posted on Jun, 29 2009 @ 01:28 PM
Originally posted by Happyface
reply to post by Soylent Green Is People
Good post Soylent.
Can we figure out new moon is an Earth eclipse on moon?
Are there other planets eclipses?
Hi Happy --
No, a "New moon" is not caused by the Earth eclipsing the Moon (called a "Lunar Eclipse"). In fact, the Moon needs to be in the "Full Moon"
phase to be eclipsed by the Earth, and that's because for a lunar eclipse to occur the Sun, Earth and Moon need to be lined up (in that order) in a
straight line, therefore the part of the Moon lit-up by the Sun would be directly facing the Earth.
The New Moon, on the other hand, happens when the Sun is on the opposite side of the moon as seen from the Earth, therefore the "lit-up" portion of
the moon is facing away from us.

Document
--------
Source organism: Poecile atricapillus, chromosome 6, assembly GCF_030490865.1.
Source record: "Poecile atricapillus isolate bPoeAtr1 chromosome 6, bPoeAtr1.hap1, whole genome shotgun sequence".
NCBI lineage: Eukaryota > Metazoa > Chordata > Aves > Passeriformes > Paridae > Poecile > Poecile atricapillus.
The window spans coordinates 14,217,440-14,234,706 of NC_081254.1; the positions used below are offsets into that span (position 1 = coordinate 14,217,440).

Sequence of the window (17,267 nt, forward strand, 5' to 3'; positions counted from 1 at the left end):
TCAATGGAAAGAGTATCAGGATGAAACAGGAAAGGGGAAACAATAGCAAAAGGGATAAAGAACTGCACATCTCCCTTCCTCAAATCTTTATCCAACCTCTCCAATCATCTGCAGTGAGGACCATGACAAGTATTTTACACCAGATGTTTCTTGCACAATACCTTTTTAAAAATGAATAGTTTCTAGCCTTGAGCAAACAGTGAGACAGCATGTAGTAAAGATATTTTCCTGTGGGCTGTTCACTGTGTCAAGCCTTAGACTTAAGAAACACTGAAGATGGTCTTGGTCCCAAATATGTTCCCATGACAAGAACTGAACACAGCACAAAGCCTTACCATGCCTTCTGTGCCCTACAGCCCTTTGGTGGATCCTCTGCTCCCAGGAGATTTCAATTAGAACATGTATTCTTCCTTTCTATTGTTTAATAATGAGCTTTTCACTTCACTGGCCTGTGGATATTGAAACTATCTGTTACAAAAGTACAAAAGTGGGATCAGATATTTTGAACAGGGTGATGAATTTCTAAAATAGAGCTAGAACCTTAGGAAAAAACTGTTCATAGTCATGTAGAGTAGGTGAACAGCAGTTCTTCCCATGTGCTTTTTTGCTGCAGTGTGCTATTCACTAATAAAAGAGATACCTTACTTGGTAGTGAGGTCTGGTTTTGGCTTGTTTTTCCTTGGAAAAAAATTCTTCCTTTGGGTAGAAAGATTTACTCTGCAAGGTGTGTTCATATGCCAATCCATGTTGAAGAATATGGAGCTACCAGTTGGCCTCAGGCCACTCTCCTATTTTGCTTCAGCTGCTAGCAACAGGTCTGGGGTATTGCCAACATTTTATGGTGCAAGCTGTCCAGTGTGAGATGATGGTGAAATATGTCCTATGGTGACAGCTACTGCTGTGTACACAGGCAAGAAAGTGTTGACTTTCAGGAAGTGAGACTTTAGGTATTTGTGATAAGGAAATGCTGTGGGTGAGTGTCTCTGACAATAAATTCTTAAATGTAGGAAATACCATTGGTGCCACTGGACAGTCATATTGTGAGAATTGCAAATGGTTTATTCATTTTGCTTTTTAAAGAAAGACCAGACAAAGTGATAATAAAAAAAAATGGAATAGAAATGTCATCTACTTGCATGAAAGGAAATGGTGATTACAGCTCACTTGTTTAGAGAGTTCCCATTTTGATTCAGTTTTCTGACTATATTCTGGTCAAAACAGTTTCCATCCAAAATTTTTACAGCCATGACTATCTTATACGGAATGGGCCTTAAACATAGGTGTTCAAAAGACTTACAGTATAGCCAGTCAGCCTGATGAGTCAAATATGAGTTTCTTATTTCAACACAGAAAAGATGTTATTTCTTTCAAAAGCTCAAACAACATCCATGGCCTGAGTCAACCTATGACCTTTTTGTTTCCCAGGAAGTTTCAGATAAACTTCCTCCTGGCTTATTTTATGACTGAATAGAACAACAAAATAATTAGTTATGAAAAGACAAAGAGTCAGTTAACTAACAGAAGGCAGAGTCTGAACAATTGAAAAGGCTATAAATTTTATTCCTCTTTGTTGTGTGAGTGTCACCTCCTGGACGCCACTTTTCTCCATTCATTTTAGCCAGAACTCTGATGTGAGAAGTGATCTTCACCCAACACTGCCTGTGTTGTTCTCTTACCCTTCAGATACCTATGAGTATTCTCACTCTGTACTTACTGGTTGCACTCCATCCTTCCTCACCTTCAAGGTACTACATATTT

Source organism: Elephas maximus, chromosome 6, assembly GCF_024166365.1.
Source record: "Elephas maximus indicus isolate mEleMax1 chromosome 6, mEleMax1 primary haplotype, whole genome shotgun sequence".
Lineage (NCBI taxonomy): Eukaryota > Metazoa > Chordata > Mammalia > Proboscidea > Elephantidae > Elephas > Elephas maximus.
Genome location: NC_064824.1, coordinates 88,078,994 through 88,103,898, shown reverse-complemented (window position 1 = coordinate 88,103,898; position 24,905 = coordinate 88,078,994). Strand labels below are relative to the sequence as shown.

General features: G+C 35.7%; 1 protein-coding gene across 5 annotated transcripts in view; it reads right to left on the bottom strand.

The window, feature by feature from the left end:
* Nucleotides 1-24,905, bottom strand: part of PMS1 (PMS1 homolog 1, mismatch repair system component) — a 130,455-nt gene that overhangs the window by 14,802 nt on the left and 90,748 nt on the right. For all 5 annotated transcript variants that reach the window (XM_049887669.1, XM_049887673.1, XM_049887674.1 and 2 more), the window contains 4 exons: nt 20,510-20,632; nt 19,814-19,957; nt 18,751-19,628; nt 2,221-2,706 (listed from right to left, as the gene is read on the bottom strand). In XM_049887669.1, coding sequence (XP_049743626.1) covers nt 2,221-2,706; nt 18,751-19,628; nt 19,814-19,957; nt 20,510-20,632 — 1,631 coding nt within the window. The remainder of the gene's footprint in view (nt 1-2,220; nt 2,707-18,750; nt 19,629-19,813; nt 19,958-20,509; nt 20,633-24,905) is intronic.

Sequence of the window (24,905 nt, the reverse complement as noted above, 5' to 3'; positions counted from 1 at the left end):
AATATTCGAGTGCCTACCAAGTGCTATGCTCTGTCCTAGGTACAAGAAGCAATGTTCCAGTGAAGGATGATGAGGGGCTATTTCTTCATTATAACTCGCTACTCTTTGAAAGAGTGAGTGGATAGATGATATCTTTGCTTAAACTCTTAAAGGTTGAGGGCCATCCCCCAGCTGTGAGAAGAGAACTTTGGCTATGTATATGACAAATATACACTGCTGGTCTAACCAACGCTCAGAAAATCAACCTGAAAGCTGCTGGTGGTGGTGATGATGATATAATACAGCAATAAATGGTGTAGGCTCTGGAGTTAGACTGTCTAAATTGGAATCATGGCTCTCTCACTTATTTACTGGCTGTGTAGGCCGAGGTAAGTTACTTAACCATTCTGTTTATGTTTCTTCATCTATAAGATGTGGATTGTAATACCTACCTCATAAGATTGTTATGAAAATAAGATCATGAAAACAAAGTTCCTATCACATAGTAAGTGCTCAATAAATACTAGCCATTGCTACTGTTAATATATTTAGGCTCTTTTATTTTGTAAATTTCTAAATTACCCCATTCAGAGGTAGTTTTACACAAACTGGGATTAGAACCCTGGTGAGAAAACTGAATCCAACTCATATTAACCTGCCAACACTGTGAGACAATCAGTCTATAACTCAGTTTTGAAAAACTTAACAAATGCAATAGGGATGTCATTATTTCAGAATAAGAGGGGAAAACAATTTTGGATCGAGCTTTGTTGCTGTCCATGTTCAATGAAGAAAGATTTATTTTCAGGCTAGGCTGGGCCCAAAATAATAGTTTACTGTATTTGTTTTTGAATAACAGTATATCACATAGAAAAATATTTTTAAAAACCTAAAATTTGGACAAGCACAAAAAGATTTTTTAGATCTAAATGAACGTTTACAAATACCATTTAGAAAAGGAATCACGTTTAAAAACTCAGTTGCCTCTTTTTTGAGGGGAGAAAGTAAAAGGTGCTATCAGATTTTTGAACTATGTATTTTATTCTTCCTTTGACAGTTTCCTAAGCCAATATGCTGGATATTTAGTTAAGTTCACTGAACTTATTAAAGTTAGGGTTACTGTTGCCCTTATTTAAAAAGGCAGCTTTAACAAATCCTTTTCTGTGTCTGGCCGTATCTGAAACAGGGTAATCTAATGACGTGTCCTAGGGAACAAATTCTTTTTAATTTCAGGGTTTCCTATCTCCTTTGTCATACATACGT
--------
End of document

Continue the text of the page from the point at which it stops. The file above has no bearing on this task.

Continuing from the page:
When the Sun/Moon/Earth are lined up (in that order) in a straight line, that's when a "Solar Eclipse" occurs -- which is when the Moon moves
directly in front of the Sun as seen from Earth.
I hope that helps!
...as for your question about other planets eclipses:
There have been occasions the Venus and Mercury have "eclipsed" the Sun as seen from Earth -- these occasions are called "transits". Here are
articles about the transit of Venus and Mercury across the Sun:
Transit of Venus
Transit of Mercury
Only Venus and Mercury can transit (or eclipse) the Sun as seen from Earth because they are the only two planets between the Earth and Sun. Each
planet can only see the planets between it and the Sun transit the Sun. For example, the Earth's, Venus' and Mercury's transit of the Sun would
be visible from Mars, Jupiter and the rest of the outer planets.
[edit on 6/29/2009 by Soylent Green Is People]